In the wake of Hurricane Florence, there’s a lot of talk about emergency preparedness surrounding natural disasters. However, these events can often be anticipated and planned for. Unfortunately, we now live in a world where workplace violence has become a regular, unavoidable occurrence. For example, Ready Houston’s “Run. Hide. Fight” video instructing those how to act quickly during an active shooter crisis is indicative of the very serious need for workplace emergency planning. The viral video has sparked dozens of remakes and is often used for corporate crisis trainings.
With that in mind, we asked we asked Louis Ferrell, Goodwill of Greater Washington’s Director of Safety, for some tips and ideas on how to best prepare for such an occurrence. These are his thoughts and recommendations:
An emergency in the workplace is any situation that threatens the lives of workers, customers, and/or the public. Planning for all potential emergencies will help both you and your employees be ready in unexpected situations.
The size of your facility and workforce will determine your training requirements. However, everyone in your business must be trained on all of the functions and elements of your emergency action plan (EAP) and the types of emergencies that could potentially occur at work.
Make sure to include any special hazards specific to your facility, including any toxic chemicals, flammable materials, radioactive sources, or water-reactive substances. Employees must be aware of any potential fire hazards, and you must review the parts of your fire prevention plan needed for self-protection with each employee.
Employees must know when and how to sound an alarm in the event of an emergency, recognize when an alarm is activated, notify emergency personnel, and know what to do for each alarm type when it is sounded. Evacuation routes and exits must be well-known to employees and clearly laid out in floor plans of your building displayed throughout your facility.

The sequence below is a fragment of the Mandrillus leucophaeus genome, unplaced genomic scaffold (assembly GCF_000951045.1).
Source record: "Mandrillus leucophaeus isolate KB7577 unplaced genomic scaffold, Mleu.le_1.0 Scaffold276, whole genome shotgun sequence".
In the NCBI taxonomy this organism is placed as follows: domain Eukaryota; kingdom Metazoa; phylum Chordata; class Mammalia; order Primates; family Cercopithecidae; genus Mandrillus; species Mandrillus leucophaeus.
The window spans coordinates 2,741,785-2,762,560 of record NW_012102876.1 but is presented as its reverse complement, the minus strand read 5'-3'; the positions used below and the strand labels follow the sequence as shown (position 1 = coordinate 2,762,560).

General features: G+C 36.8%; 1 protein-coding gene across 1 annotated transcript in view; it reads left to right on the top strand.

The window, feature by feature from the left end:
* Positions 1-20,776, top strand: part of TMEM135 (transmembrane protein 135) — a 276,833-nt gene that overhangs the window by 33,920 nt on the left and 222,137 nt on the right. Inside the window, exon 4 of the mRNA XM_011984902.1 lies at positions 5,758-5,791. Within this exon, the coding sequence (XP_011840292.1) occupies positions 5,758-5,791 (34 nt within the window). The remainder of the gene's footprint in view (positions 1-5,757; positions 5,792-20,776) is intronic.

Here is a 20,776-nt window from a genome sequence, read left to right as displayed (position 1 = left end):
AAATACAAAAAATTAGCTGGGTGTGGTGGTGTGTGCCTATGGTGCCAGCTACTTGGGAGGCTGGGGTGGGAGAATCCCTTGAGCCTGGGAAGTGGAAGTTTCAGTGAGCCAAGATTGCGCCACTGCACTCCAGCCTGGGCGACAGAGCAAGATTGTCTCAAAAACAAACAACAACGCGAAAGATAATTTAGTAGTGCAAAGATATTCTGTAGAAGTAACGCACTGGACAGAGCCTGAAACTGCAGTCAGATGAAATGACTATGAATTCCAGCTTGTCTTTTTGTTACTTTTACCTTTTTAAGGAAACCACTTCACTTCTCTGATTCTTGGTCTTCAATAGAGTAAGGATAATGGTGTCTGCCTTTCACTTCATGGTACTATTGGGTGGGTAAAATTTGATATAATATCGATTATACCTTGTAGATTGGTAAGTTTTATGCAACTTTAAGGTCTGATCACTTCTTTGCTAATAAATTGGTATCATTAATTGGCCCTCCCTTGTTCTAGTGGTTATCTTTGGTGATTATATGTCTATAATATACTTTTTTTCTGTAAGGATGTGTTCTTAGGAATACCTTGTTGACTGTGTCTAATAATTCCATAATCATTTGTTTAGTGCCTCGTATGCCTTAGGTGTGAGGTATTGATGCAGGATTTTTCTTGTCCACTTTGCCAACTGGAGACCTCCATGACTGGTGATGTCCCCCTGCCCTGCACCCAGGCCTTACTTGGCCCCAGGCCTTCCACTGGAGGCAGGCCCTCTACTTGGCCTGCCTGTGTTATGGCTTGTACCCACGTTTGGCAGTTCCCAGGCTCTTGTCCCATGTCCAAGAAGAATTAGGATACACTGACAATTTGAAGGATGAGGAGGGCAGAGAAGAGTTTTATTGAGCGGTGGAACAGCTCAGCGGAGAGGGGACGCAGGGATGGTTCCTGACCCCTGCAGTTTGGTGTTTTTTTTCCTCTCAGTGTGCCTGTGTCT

If you have a fire extinguisher or other equipment used in the EAP on-site, you must provide employees with an educational program at initial employment and retrain them annually. Communicate relevant fire hazards and self-protection procedures in the event of a fire to your employees.
You must review the EAP with all of your employees when the initial plan is developed and when each employee is initially assigned to a job. Employees should always be up to date with your emergency policies and functions. Keep in mind that if training is not reinforced, it will be forgotten.
Your employees must also know who is in charge in the event of an emergency. Who is the emergency coordinator? Who are the evacuation wardens?
The emergency coordinator is in charge of making decisions during emergencies. An evacuation warden is responsible for moving people out of one area to safety. Generally, one warden per 20 employees should be adequate. The wardens must be trained in the complete workplace layout and know the various alternative escape routes.
Drill and Review
It’s your responsibility to make sure all of your employees know the EAP and are familiar with evacuation routes, lockdown procedures, and what to do for each potential disaster at your facility.
After you have properly trained employees and reviewed your EAP with them, it’s a smart idea to hold practice drills for possible emergencies as needed to keep employees prepared. These drills can be coordinated with outside emergency personnel, such as fire and law enforcement services.
Following each drill, meet with your upper management staff and evaluate the drills. How well did your drill go? Did all of your employees know what to do when the alarm sounded? Did everyone make it out of the building in a safe and timely manner? How well did your emergency coordinator, evacuation wardens, and emergency team perform? Discuss strengths and weaknesses in your drills, and create a plan for improvements. By planning, training, and using teamwork, you and your employees will be ready when disaster strikes.
We hope that helps. What plans or procedures are in place at your office to handle these situations?